Omar Mohammed is a historian and a civilian journalist. But until December 2017, he was known only as Mosul Eye, an anonymous blogger documenting life in ISIS–occupied Mosul, Iraq.

“It was quite a huge responsibility — difficult, dangerous, risky,” Mohammed told the News. “But at the same time, when you feel yourself taking this responsibility, you are also feeling the power of what you are doing, so that’s how you keep the strength.”

After seeking asylum in Europe, Mohammed revealed his identity through the Associated Press. Less than a year later, Mohammed is at Yale as a Maurice R. Greenberg World Fellow at the Jackson Institute for Global Affairs.

At a Thursday panel at the Jackson Institute, Mohammed discussed ISIS and Islamic extremism alongside Yale Law School Postdoctoral Research Fellow Cole Bunzel.

The panel, which drew roughly 15 students and other World Fellows, explored the politics of “takfir”, a controversial concept in Islam in which a member of the religion can declare another a non-believer. The practice is often waged as a political weapon, the panelists said. Each year, the World Fellows program hosts 16 global leaders for a four-month residential program.

All World Fellows, who regularly host panels and other public events throughout their four-month stay, will hold two to three panels each week through Nov. 6.

In an interview with the News, Mohammed said he applied to the World Fellows program because he was a firm believer in globalization as a means of enriching discourse. He added that Mosul was too closed off from the rest of the world.

“Having the city globalized will give it more power to fight against this terrorist group or any other groups,” he said. “It’s not like having an army. When I [say] fight, I mean fighting in terms of education [and] culture, so that the city has the strength to stand against occupation.”

At the World Fellows program at Yale, Mohammed said he has found the global perspectives and discourse that he believes are so urgent, adding that he hopes to continue to learn from the other fellows.

Mohammed and the World Fellows participate in weekly seminars with one another, meet speakers from around the world, have the opportunity to audit any Yale class and mentor and regularly interact with Yale graduate and undergraduate students.

“I’ve learned a lot from them, like one of the fellows from Rwanda, and he has been involved in the reconciliation between the Tutsi and Hutu,” he said. “I’ve been trying to learn from him how to [reconcile] between different groups. Especially in Iraq, my country, [where] the social code, the social system, has been damaged by these groups.”

For the hourlong panel, Mohammed and Cole broke down “takfir” and examined its exploitation and politicization by ISIS and other extremist groups. Mohammed explained that “takfir” is a concept in Islamic discourse whereby individuals, particularly those in positions of religious power, can declare another person non-believer, or “kafir” in Arabic. In certain sects of Islam, “takfir” is an essential part of faith, and believers have the responsibility to identify and excommunicate non-believers, he added.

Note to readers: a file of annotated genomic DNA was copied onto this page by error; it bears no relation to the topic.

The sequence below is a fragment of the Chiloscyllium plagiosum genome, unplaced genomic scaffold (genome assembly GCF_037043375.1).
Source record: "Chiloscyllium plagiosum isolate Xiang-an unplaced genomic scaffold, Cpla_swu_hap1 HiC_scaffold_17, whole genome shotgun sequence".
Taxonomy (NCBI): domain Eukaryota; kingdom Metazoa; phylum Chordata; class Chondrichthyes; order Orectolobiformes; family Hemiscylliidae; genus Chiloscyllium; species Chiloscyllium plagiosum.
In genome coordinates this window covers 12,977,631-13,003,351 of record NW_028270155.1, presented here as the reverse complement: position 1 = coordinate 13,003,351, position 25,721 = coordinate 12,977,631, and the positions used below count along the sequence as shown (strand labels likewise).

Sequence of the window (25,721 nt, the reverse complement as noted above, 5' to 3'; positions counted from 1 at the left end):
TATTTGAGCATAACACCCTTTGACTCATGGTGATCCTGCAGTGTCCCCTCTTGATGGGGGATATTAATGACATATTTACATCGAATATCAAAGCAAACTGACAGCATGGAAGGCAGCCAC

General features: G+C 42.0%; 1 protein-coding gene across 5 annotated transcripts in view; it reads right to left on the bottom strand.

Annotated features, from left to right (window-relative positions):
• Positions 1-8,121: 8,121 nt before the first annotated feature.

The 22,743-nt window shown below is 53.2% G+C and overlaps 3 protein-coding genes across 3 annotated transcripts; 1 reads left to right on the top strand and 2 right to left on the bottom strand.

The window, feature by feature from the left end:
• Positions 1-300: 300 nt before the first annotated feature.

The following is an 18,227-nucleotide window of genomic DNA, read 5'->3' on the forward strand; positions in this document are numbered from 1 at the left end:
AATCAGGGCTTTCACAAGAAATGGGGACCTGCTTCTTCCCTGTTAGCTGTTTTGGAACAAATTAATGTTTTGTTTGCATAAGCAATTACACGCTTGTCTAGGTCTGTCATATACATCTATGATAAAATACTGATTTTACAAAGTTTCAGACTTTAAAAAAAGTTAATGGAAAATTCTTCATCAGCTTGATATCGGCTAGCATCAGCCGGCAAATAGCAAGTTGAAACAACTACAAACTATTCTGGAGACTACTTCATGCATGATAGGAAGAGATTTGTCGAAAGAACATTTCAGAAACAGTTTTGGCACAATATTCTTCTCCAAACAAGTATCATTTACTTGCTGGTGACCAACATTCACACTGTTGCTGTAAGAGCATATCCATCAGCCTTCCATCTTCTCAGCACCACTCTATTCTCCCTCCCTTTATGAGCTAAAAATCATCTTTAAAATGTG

Living in Mosul, Mohammed said he saw firsthand how extremist groups exploited “takfir” to justify violence against individuals and ethnic and religious populations.

Over the course of the panel, Mohammed and Cole described “takfir” as essential to ISIS’ political, religious and philosophical doctrine. Mohammed related the discussion to current events by alluding to aspects of extremist culture relating to “takfir”. He told the attendees that ISIS incorporates “takfir” into education, citing a young child growing up in Saudi Arabia who is already familiar with the concept.

“He is six years old, and he knows who is “kafir”,” he described. “He knows what consequences will come if you are non-believer. He is just six years old. Imagine what he will think when he grows up.”

The panel concluded with questions from the audience and a discussion of how to “deactivate” “takfir” in extremism.

Veronica Baker GRD ’20, a first-year grad student in the Jackson Institute, said she attended the panel because of her interest in Iraq and because she had read a lot about Omar’s experience in Mosul.

“Learning from Cole and Omar about ISIS’ use of “takfir” was very interesting,” she wrote in an email to the News. “Sometimes, when we study politics and security in the Middle East, we don’t always focus enough on the specific ways in which religion is weaponized in conflict. I found it valuable to learn more about the religious doctrine employed by ISIS and other terrorist groups to recruit followers, harness power and justify violence.”

Laura Fajardo MBA ’19, who heard about the event through a newsletter, said she attended the panel to hear what it was like for Mohammed to experience the seizure of Mosul and write about the occupation in an unbiased manner.

In an interview with the News before event, Elpida Rouka, a 2018 World Fellow in attendance and former chief of staff of the U.N. Special Envoy to Syria, emphasized the powerful impact of listening to Mohammed’s firsthand experiences on discussions about global issues.

“I think the importance of having someone like Omar speaking out so powerfully about the destruction that was felt in his country and his region … are the lessons learned not to repeat the mistakes that gave perfect ground for ISIL to come up,” Rouka said.

On Sept. 26 and 27, the World Fellows Program will host two panels — “The Role of Civil Society Actors in West Africa” and “The Arts, Culture and Education in Places of Crisis: Case Studies from Iraq,” hosted once again by Mohammed.

Helena Lyng-Olsen | 

Curtis Sun | .